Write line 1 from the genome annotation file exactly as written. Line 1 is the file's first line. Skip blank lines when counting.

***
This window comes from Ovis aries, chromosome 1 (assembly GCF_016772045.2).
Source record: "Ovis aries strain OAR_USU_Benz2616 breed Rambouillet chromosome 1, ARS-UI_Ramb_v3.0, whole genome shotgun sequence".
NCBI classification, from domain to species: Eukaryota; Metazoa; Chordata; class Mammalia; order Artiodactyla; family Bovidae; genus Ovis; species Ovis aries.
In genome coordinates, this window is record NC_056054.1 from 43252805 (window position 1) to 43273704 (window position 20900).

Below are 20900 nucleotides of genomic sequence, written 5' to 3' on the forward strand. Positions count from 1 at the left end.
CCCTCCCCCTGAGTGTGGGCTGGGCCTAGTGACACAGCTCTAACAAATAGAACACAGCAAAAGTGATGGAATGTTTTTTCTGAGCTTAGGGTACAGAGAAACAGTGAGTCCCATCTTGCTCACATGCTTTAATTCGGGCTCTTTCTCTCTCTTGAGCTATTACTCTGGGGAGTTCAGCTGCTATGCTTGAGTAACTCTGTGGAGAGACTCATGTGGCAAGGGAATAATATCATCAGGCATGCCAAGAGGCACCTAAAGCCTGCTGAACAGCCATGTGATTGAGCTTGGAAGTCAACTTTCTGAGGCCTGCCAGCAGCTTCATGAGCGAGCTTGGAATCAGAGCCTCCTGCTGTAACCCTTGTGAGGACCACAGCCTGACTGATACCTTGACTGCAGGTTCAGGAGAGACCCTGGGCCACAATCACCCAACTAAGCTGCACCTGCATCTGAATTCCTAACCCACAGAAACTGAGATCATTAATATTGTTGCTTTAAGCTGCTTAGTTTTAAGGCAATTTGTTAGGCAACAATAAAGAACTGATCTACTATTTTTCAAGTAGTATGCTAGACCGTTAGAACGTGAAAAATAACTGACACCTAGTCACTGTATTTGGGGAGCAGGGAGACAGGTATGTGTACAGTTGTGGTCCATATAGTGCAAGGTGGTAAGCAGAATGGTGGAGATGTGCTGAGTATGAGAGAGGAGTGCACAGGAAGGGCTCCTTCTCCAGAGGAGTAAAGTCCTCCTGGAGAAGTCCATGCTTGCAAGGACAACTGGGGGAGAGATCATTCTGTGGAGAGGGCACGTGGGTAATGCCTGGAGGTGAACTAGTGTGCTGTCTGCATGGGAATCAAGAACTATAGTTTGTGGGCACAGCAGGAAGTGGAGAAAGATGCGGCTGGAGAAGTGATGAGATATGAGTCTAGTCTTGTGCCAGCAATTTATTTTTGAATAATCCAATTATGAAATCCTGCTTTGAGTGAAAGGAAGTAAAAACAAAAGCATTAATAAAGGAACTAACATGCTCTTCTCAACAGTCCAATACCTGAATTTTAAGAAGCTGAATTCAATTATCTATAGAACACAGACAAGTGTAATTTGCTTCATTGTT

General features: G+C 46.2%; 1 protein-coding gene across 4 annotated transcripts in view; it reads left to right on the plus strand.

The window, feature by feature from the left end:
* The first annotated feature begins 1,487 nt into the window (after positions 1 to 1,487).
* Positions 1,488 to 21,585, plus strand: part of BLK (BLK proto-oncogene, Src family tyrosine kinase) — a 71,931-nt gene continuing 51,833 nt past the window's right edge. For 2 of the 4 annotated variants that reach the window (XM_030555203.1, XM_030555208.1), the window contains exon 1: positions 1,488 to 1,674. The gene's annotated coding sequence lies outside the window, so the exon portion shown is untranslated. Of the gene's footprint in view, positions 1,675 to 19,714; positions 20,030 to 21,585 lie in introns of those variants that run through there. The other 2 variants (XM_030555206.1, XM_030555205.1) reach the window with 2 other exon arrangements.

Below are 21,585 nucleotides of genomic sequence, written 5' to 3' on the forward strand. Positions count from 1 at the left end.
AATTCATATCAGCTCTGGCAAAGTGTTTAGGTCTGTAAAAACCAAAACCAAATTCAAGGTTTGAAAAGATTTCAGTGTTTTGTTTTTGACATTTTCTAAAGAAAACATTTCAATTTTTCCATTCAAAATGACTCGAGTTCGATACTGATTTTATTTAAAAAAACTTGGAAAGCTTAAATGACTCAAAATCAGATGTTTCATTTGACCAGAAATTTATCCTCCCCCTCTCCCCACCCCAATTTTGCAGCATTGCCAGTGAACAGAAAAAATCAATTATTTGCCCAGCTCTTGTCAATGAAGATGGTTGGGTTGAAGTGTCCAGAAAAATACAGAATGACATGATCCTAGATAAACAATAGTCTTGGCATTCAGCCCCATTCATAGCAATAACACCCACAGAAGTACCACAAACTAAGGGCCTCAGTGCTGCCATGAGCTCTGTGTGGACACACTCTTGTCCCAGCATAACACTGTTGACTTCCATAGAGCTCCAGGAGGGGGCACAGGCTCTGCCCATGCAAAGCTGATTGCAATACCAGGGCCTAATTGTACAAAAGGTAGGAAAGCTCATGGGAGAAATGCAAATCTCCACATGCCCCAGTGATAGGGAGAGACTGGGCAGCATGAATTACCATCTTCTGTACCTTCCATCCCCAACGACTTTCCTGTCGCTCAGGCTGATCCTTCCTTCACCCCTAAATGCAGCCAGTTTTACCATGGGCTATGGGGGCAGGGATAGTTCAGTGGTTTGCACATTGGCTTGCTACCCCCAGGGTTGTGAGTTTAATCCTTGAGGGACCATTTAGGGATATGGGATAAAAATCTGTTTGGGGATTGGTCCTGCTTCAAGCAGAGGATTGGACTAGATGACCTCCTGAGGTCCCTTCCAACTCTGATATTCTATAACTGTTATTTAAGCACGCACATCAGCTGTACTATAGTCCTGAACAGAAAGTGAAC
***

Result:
This window comes from Ovis aries, chromosome 1 (assembly GCF_016772045.2).